Japanese cryptominer slapped with suspended sentence

Said to have netted only £34...

Coal miners

A Japanese man has received a suspended sentence for using a cryptominer in a failed attempt to turn an illicit profit.

Masato Yasuda, 24, was told he'd be jailed for a year if he reoffended in the next three years over a scam that earned him just £34. The case is thought be the first criminal prosecution over so-called cryptojacking worldwide.

Yasuda, an unemployed man from the city of Amagasaki in Hyōgo Prefecture, had hoped to, er, coin it in by planting Coinhive's Monero-mining JavaScript on the PCs of third-party victims in January and February. Instead of making bank, he made what would have been barely enough to cover any taxi fare home from the police station.

Yasuda is said to have embedded the Coinhive JavaScript library inside a supposed game cheat tool that was offered for download, his defence lawyer told Bitcoin.com. The 90 resulting downloads brought in around 5,000 Japanese yen worth of Monero cryptocurrency (£34 or $45).

"The defendant regretted what he did, learning information ethics and other matters," the sentencing judge Ryo Kato said, according to Japanese news outlet The Mainichi.

"This is the first criminal case of cryptojacking in the world that I'm aware of," Troy Mursch, a security researcher active in tracking cryptojacking abuse, told El Reg. "Tracking down perpetrators can be difficult as Coinhive doesn't require any user identification verification. After the mined Monero is paid out to a wallet, it's basically untraceable beyond that."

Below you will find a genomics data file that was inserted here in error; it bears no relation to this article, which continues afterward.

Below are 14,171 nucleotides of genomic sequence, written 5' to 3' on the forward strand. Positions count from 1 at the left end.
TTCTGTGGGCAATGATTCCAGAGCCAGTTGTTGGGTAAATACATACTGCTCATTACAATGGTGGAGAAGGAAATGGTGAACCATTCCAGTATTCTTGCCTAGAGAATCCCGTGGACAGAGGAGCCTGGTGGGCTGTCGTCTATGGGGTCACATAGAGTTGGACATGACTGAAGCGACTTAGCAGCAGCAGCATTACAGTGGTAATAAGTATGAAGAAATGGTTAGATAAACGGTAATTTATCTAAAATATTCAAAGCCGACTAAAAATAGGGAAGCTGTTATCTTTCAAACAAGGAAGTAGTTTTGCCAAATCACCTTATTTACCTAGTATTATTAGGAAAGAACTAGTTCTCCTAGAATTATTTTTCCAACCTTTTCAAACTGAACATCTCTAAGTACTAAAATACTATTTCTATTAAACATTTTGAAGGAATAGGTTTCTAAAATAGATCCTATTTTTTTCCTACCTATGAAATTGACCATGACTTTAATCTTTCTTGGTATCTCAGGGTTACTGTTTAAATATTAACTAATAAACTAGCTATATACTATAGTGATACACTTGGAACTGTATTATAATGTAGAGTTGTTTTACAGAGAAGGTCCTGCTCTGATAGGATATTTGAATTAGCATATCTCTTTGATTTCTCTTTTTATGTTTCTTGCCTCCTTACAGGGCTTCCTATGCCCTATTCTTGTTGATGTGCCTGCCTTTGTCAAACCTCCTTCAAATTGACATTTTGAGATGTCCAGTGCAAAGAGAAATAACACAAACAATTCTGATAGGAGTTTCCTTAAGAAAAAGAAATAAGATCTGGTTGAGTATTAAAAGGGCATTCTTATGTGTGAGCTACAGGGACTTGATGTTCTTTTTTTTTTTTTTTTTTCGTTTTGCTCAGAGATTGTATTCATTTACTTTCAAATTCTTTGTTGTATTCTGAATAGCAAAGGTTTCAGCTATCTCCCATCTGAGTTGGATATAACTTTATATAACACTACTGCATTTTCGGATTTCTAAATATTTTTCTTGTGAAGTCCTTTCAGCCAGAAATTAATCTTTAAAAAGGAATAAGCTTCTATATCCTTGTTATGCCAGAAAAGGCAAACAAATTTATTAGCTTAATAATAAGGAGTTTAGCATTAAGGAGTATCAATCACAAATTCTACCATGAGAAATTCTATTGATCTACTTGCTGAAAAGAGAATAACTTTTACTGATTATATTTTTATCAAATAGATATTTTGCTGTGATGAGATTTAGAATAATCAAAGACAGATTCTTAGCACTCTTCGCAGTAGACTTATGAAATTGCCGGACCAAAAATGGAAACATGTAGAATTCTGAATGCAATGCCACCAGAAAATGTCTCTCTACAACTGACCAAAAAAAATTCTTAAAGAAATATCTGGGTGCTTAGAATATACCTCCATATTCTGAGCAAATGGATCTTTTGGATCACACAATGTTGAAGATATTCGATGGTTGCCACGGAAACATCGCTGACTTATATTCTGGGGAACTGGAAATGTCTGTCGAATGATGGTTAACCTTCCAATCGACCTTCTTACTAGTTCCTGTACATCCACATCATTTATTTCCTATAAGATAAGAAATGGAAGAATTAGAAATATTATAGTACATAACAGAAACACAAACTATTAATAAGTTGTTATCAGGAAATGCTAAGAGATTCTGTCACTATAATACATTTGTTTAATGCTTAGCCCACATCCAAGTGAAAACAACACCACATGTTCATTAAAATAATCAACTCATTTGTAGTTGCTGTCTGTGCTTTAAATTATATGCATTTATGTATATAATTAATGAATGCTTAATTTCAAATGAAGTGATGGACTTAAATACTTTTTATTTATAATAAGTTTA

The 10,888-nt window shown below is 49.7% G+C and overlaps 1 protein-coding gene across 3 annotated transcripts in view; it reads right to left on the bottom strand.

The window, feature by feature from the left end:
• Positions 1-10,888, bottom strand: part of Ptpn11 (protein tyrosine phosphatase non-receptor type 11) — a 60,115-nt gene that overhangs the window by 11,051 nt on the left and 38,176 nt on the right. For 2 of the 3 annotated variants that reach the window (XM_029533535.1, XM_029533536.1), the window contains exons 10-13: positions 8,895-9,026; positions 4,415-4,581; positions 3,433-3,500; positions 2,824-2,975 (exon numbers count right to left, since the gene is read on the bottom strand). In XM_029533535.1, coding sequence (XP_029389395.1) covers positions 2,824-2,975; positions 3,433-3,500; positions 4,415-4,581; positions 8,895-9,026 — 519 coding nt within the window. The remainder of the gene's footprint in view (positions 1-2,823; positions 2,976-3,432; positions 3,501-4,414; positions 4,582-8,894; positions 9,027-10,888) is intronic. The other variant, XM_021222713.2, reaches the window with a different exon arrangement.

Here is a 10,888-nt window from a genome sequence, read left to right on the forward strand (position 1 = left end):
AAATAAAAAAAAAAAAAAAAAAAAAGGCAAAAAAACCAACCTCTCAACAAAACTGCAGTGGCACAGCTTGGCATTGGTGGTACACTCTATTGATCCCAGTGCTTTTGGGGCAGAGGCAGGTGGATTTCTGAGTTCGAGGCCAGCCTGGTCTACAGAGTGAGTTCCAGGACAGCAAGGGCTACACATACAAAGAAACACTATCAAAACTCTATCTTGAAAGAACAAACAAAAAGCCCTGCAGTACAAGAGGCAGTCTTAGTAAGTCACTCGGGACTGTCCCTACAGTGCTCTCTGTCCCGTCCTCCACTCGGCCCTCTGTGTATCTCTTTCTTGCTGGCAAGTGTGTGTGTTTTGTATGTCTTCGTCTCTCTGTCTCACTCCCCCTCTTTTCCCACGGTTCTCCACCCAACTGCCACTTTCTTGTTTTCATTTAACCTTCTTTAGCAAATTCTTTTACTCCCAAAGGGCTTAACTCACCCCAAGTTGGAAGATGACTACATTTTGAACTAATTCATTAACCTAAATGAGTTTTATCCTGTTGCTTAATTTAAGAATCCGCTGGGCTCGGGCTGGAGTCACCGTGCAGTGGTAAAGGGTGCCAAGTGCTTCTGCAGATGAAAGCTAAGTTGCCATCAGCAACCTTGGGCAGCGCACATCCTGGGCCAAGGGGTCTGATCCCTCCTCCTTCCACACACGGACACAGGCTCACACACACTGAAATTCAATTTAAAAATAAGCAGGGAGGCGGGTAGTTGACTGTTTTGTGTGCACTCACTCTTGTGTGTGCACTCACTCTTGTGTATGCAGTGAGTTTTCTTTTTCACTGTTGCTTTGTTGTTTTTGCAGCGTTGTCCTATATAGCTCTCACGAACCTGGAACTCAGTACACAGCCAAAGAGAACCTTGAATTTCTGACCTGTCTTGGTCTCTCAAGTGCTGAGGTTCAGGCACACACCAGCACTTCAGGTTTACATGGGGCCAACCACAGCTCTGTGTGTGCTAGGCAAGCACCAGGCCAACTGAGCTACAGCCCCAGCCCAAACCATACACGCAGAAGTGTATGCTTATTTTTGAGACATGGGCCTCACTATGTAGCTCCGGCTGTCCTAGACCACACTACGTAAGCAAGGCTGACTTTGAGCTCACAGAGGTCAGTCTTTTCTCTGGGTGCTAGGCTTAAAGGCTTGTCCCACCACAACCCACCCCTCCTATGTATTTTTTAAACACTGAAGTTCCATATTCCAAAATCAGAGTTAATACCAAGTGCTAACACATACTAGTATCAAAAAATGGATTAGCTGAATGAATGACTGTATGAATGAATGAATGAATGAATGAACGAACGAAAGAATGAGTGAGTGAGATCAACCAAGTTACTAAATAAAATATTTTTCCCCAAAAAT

Adware, cracked games and pirated software have all been used by cybercriminals to secretly infect PCs with crypto-mining malware. Even more commonly, hackers plant code on compromised web pages so that the PCs of visiting surfers are press-ganged into mining, a practice most associated with the growing problem of cryptojacking.

Japanese authorities last month arrested 16 cryptojacking suspects as part of a local clampdown, according to reports.

Prosecutors reckon the 16 suspects hacked sites and inserted the Coinhive library into their code. The biggest earner among the 16 suspects allegedly made about 120,000 Japanese yen (£819, $1,085). ®




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